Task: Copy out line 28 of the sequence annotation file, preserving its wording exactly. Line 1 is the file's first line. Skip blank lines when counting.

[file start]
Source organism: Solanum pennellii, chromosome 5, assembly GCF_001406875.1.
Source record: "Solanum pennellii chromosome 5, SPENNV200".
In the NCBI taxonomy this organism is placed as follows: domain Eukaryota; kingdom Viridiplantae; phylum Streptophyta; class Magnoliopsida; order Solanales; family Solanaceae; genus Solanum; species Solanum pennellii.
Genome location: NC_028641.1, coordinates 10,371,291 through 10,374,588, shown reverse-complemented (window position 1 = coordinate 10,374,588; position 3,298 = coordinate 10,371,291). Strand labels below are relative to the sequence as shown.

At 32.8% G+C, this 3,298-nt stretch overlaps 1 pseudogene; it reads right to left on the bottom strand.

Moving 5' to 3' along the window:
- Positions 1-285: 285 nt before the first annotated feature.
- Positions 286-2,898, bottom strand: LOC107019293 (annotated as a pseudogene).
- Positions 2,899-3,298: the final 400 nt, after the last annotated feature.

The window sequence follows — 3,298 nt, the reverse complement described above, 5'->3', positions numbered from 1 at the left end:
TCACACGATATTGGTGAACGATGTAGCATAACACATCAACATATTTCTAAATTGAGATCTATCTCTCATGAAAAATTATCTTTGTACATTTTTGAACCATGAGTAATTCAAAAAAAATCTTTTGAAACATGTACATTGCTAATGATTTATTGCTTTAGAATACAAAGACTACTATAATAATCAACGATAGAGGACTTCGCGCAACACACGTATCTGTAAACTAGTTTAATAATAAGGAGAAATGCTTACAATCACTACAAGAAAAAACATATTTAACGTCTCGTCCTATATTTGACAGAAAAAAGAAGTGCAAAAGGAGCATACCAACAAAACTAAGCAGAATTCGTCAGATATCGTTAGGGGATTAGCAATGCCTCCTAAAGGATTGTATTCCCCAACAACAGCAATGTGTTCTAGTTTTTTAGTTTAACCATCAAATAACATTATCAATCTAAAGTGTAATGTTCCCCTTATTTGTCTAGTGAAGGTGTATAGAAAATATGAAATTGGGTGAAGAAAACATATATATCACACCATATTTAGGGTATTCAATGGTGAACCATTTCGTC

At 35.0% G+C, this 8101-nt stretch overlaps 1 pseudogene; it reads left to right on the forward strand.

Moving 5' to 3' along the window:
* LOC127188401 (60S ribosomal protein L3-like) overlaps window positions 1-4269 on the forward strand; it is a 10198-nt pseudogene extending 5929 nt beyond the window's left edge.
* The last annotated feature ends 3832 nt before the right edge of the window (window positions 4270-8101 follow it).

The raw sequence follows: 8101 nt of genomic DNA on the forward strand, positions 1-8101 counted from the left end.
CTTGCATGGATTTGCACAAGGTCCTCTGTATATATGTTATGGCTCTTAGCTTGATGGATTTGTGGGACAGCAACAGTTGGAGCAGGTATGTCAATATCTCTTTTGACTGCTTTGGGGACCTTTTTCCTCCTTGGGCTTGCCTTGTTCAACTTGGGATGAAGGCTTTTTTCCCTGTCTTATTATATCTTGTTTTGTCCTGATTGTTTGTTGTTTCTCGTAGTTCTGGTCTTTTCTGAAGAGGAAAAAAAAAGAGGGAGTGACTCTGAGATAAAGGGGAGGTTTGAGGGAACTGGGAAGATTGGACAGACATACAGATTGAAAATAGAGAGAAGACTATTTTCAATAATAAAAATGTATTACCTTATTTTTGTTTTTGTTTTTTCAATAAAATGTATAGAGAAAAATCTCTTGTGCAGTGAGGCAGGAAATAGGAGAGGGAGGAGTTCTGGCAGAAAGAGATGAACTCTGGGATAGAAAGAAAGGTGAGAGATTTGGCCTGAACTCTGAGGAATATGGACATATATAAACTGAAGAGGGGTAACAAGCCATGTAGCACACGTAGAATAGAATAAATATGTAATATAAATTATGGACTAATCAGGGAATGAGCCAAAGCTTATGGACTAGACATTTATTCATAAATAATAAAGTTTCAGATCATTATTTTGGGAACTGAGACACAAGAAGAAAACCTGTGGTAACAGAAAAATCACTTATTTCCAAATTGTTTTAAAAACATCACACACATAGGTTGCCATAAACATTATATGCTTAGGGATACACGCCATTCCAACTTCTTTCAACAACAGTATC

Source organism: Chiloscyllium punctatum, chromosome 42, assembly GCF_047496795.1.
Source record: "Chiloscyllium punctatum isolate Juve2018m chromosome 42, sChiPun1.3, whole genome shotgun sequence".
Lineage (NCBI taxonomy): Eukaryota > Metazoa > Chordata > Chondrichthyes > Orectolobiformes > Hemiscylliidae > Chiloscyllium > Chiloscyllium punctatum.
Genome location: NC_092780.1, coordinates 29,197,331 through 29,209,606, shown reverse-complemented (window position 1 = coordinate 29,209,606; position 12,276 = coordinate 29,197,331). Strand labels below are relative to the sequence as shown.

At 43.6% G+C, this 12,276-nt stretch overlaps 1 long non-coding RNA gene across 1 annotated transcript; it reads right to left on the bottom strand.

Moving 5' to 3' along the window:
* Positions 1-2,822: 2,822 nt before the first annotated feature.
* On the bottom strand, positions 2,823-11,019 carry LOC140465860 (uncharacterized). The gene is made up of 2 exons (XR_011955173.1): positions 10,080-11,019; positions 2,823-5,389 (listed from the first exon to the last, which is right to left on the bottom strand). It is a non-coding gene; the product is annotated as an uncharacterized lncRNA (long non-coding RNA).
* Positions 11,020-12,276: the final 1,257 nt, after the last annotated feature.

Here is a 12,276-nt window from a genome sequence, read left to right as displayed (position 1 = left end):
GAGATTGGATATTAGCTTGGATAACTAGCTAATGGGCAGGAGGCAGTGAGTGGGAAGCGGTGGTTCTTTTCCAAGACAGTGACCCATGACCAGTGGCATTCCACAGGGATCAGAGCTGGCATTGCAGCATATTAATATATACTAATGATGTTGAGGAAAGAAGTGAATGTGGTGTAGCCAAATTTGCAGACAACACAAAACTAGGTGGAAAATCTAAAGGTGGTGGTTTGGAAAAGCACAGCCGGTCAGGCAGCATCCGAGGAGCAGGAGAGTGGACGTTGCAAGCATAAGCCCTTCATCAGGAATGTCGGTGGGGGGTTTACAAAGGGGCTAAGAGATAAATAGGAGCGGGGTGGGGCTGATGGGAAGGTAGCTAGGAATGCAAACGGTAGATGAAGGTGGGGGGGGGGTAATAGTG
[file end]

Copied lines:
GAGATTGGATATTAGCTTGGATAACTAGCTAATGGGCAGGAGGCAGTGAGTGGGAAGCGGTGGTTCTTTTCCAAGACAGTGACCCATGACCAGTGGCATTCCACAGGGATCAGAGCTGGCATTGCAGCATATTAATATATACTAATGATGTTGAGGAAAGAAGTGAATGTGGTGTAGCCAAATTTGCAGACAACACAAAACTAGGTGGAAAATCTAAAGGTGGTGGTTTGGAAAAGCACAGCCGGTCAGGCAGCATCCGAGGAGCAGGAGAGTGGACGTTGCAAGCATAAGCCCTTCATCAGGAATGTCGGTGGGGGGTTTACAAAGGGGCTAAGAGATAAATAGGAGCGGGGTGGGGCTGATGGGAAGGTAGCTAGGAATGCAAACGGTAGATGAAGGTGGGGGGGGGGTAATAGTG